WCSD Superintendent reflects on academic year

RENO, NV (KOLO) Washoe County School District Superintendent Traci Davis is reflecting on another year under her staff's belt. From what she sees as progress in legislation to changes in sex education curriculum and more, Davis says the school district continues to make tremendous progress.

The Washoe County School District is coming off a record year. In 2018, we’re told more than 3900 students graduated and that number is likely to rise.

“There are going to be more kids crossing the stage than ever before and closing the achievement gap, and thinking about the pathway to graduation, whether they want to go off to college, or if they want a highly skilled career or into the military, like we have kids doing that,” Davis exclaims.

As Davis looks back on the 2018-2019 school year, it has been a whirlwind, she says. She thanks lawmakers for passing multiple bills centered on strengthening education funding, constructing new schools and passing rezoning boundaries.

“There are so many bumps in the road, we are not a perfect district, we are a continuous improvement model and we are better than we were yesterday and we are better than we have ever been before as a district,” Davis adds.

One of her favorite successes: the improving graduation rate, as she details, “Sometimes I hear all this white noise, oh, the superintendent is traveling... oh, really? I'm traveling on work, that's why we are such a great district, when people look at us outside this state, they're like, we are doing some great things. How many districts can say they went from 66 to 84 in less than 4 and a half years and our mark is 90?”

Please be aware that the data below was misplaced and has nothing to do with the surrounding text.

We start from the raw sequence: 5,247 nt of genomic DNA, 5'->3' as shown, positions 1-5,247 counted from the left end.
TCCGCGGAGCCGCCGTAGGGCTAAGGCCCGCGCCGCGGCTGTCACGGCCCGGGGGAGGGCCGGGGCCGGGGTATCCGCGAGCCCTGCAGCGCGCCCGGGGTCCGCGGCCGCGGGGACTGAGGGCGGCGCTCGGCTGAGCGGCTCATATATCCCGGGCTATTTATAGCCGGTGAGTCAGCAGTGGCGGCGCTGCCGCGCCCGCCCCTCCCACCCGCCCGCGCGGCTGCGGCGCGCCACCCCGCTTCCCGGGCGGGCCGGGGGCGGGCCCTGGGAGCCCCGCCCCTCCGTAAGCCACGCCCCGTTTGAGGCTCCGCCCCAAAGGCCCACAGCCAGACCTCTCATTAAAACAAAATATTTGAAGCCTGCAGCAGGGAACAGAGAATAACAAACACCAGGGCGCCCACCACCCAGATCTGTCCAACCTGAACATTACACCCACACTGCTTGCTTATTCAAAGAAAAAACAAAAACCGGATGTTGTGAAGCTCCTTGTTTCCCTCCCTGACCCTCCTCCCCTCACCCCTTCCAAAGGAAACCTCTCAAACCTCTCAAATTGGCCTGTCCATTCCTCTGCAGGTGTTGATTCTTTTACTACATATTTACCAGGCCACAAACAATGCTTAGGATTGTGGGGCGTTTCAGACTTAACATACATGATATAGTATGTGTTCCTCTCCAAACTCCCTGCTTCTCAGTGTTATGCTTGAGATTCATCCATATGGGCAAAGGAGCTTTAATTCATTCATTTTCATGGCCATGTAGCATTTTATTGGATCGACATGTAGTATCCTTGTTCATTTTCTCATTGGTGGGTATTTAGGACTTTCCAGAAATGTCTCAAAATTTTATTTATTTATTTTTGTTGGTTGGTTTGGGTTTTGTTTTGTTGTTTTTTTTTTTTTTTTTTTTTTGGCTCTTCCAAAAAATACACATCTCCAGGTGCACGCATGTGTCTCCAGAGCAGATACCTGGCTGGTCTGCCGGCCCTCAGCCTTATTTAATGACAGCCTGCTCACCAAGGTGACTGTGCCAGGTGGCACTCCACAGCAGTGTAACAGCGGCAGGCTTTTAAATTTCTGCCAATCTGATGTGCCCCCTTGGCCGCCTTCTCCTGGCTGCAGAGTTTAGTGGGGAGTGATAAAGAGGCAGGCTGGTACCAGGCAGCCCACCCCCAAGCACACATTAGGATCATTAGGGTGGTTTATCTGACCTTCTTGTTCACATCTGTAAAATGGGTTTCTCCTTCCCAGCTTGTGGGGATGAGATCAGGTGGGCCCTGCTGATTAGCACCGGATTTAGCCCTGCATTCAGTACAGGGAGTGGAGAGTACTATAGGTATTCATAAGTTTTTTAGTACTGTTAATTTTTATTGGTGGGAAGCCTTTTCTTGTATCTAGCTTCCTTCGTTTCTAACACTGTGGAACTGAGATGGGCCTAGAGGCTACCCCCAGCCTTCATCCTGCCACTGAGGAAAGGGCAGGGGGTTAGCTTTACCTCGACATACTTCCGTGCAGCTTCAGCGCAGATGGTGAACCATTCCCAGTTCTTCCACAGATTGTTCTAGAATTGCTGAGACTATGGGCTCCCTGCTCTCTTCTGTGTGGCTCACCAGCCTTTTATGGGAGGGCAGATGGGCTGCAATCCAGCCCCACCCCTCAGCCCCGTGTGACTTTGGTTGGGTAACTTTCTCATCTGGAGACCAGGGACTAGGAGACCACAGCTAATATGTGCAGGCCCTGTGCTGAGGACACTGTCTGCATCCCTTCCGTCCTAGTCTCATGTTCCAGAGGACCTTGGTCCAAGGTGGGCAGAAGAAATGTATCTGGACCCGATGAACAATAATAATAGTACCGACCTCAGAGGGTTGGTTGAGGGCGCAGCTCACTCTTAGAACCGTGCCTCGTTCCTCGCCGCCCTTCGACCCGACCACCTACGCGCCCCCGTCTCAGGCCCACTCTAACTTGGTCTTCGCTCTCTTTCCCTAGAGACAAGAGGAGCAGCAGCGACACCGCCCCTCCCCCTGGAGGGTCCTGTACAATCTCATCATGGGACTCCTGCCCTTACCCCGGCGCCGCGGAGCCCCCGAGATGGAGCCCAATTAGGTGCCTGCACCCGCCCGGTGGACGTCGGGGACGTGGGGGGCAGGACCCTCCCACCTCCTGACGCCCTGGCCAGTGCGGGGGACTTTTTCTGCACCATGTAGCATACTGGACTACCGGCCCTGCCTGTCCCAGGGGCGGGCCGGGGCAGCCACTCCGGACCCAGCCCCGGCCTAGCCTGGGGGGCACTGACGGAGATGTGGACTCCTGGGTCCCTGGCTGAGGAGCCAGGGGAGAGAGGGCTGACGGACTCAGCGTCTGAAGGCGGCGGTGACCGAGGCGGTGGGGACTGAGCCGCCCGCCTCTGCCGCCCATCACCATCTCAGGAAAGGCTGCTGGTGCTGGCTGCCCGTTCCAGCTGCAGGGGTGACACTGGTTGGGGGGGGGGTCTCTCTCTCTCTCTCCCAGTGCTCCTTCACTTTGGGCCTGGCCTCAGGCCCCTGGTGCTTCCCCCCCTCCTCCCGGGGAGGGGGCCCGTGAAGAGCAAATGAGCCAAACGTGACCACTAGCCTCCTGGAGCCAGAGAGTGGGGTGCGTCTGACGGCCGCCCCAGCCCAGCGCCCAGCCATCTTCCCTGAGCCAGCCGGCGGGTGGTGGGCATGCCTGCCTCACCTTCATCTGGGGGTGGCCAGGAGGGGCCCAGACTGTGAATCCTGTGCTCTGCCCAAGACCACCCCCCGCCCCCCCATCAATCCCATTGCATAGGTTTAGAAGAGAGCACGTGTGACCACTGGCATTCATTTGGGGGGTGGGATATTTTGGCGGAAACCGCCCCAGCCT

Davis, like many leaders, faces scrutiny over decisions, such as the back and forth with Digital Days, frustrated parents and personal attacks. “You should leave a place better than it was handed off to you. There is nothing they can take away during my tenure here, I know we have done great things for kids and when I say we, I mean we. teachers, bus drivers, 8000 employees, the Board, chiefs, we have made it a better place for any family to believe that their kid can be just as successful, no matter who you are,” she tells us.

With more than 64,000 students in the second largest school district in the state, she says there will forever be obstacles. But Davis states it boils down to taking care of the youth, and when they succeed so does our entire community.

Close to 20 high school graduation ceremonies are scheduled throughout the district.

Copyright KOLO-TV 2019